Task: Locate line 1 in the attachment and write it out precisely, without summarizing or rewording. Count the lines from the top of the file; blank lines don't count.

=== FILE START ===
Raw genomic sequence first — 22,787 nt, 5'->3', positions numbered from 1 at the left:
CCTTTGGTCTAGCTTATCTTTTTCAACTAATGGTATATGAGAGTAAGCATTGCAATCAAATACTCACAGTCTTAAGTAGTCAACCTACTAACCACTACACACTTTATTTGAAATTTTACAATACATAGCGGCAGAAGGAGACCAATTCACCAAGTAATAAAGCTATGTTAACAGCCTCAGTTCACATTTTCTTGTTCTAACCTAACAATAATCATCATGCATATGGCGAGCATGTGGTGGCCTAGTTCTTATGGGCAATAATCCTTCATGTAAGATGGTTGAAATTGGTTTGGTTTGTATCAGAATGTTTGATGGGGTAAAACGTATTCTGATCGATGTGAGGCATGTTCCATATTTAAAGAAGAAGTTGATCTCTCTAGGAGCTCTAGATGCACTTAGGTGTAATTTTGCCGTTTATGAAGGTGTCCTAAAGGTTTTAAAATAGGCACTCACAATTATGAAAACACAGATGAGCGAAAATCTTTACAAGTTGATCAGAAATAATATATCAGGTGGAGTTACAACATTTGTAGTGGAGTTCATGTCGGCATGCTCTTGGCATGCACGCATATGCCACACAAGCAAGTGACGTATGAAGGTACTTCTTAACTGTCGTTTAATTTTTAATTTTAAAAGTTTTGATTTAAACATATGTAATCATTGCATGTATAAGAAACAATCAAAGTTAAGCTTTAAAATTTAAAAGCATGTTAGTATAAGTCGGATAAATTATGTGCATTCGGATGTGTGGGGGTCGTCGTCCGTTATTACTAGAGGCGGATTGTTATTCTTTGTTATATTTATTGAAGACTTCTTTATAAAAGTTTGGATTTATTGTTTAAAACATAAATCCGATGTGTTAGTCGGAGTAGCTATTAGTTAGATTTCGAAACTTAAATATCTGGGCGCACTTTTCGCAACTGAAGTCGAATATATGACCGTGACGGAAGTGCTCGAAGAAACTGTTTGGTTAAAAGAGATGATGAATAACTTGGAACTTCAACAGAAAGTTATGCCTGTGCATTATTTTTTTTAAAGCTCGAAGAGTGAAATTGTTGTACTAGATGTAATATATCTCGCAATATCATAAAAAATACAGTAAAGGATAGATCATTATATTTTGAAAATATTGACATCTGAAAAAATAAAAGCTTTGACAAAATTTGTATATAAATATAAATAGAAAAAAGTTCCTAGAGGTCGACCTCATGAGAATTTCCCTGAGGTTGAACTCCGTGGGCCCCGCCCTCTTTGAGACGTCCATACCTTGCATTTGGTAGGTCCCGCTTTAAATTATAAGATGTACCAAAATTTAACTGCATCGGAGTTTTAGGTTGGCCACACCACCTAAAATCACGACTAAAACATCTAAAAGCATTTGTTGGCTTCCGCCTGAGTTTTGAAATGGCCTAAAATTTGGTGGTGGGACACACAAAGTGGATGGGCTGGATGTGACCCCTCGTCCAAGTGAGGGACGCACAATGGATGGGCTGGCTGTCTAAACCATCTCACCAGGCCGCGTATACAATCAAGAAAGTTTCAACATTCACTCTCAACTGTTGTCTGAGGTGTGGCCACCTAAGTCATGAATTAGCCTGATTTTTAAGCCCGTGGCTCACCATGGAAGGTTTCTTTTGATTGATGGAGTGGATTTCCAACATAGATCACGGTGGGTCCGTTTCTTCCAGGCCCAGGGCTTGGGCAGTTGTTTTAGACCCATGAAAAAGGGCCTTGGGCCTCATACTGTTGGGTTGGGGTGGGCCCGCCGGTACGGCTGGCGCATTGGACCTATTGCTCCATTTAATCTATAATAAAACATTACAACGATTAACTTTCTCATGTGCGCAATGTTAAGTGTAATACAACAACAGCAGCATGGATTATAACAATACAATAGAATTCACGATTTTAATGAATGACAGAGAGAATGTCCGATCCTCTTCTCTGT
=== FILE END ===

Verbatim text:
Raw genomic sequence first — 22,787 nt, 5'->3', positions numbered from 1 at the left: